Here’s an essay that did not make the cut for either the print or Kindle versions of the book. It’s an aside on Fletcher Hanks, a strange and tragic character who produced outsider comic books in the early 1940s. Anything that is basically incompetent as most people define the term, yet manages to make it into public awareness always makes me happy. This article was originally posted on UFOmystic on July 1st of 2009.
Pop Culture Reject
Sunday night on Radio Misterioso, my co-host Walter Bosley and I discussed a 1940s comic book artist who was virtually forgotten until just recently. In fact, those who do know about him tend to heap derision upon his memory. Highly unfortunate in my opinion. This name of this misplaced genius is Fletcher Hanks, and to me, his work is the comic book equivalent of cinematic schlockmeister Ed Wood.
His artwork is barely competent, his stories are incredibly surreal, and his dialogue sounds like it was written by a second grader or an illiterate. It is of course amazing that someone deemed his work worthy of publication in the first place, but that is not the only reason why I love his comics so much.
He seemed to have practiced a lot on one type of male face (which looks like Buster Crabbe with an enlarged forehead) and female faces and anatomy (which all look like 1930s blonde starlets in lingerie.) He was also pretty good at depicting running and leaping lions and panthers. Every single line of dialogue (unless it’s a question) is delivered with an exclamation point.
Hanks’ comic book output is a pure distillation of pop culture at a basic level, without any rules or “talent” getting in the way, which I think is much more revealing of our tastes and desires than any “professional” efforts from the likes of Marvel or DC. Hanks lived in his own universe, and it doesn’t matter if he drew and wrote for recognition, some inner need to express himself, or just the money. Any or all of these reasons are good and valid.
For all his personal faults, or perhaps because of them, his vision of drama may have been some kind of tortured effort to exorcise his own demons. His simplistic storylines may also have been his vision of what was wrong with the world, and his own deus-ex-machina efforts to fix it.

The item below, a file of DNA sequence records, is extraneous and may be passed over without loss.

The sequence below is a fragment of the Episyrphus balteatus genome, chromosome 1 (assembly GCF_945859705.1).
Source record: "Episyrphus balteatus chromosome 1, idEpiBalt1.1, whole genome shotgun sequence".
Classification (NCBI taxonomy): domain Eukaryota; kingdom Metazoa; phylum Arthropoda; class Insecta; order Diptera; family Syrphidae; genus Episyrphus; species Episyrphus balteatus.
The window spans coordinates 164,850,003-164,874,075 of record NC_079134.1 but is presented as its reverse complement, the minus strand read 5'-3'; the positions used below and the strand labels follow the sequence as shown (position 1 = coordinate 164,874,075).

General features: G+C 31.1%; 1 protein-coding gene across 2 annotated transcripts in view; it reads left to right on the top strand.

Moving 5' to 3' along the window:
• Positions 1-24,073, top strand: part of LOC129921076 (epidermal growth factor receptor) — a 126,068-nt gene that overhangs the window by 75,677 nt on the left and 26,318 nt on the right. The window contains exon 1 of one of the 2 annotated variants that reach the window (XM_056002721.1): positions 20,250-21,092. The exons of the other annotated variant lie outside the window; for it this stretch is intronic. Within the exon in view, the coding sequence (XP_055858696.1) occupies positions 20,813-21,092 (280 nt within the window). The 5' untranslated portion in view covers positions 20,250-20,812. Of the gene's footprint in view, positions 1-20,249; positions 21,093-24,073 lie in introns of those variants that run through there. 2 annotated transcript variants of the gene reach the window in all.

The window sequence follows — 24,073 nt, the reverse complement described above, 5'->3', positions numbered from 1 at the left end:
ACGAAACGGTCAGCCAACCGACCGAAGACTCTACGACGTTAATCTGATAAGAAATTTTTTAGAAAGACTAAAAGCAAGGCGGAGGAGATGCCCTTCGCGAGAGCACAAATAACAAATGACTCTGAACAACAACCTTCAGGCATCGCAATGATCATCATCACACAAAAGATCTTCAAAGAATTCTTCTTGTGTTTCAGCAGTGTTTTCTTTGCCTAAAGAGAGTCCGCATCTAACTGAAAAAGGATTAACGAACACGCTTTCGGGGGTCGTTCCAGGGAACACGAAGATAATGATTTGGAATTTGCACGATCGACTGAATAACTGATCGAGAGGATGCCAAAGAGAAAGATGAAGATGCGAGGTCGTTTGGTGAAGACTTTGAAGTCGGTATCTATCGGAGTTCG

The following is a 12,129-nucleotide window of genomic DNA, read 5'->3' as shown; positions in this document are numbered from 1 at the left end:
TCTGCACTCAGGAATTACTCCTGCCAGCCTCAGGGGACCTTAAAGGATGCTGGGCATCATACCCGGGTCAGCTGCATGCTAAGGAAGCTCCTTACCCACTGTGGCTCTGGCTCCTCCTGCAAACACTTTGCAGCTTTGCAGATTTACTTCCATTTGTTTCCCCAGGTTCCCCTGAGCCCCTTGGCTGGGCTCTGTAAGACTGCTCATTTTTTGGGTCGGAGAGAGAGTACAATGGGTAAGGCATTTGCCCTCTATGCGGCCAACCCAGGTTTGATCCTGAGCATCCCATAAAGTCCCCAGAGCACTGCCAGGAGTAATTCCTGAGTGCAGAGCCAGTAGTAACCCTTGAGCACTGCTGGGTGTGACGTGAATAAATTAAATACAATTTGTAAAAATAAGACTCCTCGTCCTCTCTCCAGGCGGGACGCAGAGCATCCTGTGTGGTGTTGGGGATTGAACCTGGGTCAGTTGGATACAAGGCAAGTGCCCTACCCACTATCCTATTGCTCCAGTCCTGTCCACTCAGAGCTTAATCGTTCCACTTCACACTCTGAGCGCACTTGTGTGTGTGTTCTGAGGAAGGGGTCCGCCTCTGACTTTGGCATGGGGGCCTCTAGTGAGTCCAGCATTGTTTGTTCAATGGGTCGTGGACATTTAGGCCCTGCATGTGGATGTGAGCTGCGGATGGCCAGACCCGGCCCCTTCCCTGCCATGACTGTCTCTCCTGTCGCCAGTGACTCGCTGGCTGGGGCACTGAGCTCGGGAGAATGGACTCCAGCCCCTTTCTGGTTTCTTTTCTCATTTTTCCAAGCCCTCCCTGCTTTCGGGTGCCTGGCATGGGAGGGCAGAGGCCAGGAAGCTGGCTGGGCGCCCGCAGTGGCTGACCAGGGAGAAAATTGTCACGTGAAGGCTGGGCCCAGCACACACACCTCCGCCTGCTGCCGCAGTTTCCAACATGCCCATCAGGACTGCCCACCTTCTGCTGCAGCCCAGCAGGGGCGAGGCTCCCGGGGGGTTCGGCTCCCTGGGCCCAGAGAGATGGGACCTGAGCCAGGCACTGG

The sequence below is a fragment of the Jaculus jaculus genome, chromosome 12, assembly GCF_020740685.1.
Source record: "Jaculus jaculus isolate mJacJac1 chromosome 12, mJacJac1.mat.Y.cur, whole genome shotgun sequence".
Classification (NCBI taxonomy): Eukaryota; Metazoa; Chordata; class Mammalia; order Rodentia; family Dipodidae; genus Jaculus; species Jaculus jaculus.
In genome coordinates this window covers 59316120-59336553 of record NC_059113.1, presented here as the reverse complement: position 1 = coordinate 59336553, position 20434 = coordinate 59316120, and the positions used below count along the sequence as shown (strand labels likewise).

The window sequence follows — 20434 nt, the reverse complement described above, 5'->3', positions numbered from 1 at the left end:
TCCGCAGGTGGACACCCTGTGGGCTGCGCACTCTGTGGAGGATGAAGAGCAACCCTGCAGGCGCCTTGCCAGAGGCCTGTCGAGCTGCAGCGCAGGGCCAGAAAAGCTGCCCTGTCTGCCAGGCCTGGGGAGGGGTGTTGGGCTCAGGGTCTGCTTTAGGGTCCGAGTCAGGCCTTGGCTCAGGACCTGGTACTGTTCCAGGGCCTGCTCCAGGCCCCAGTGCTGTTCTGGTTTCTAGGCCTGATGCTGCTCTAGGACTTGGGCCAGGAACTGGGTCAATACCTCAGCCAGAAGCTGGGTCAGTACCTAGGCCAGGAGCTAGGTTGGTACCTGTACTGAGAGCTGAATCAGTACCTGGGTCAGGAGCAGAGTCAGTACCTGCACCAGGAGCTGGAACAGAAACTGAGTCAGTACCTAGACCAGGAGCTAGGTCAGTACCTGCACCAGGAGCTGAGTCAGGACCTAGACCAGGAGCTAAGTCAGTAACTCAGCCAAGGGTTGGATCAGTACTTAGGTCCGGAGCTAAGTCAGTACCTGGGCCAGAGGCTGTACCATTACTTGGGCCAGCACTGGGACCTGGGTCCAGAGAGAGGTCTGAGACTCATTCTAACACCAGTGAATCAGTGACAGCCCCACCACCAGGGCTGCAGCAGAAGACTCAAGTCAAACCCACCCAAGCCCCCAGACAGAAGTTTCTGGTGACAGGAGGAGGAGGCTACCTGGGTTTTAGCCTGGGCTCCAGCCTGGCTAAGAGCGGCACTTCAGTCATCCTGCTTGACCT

Hanks was an alcoholic, and quite abusive to his wife and kids, which makes him a fairly tragic figure, at least as long as you weren’t in his family. This information was gleaned from Fletcher Hanks, Jr. who has a life story that is an adventure in its own right.
Fantagraphics Books published a collection of Hanks’ work (I have the third edition from 2007) with the catchy title I Shall Destroy All The Civilized Planets! Along with his mainstay hero “Stardust the Super Wizard,” the book includes the adventures of “Fantomah, Mystery Woman of the Jungle,” Big Red Maclane, King of the North Woods” and my personal favorite, “Buzz Crandall of the Space Patrol.”
According to Hanks’ wacked-out story, Crandall “lives on the highly civilized planet of Venus, and is in charge of the Interplanetary Secret Service for both Venus and the Earth. He has become the top crime-buster of the Universe.” Crandall foils Lepus The Fiend in his plan to “wreck planets with a ray.” Lepus chuckles with evil glee as he gazes at a viewing screen showing Venus and Earth (which are two orange circles) on a collision course. Hanks added two five-pointed stars in the corner of the screen, just so you know that he’s looking at a shot of outer space.
Apropos of nothing at all, but in a weird coincidence, there was a little-known contactee in the 1950s named Lee Crandall, of whom I have a bit of old film. In the short clip, Crandall runs away from his trailer park home with a space brother (who is conveniently never shown) and leaves a note to his parents which reads: “Gone to Venus. I am OK. Lee.”
According to Paul Karasik, who edited I Shall Destroy All The Civilized Planets!, Fletcher Hanks was found frozen to death on a New York park bench in 1970. Now that’s tragic.
A big hat tip to Kenn Thomas for hipping me to Hanks.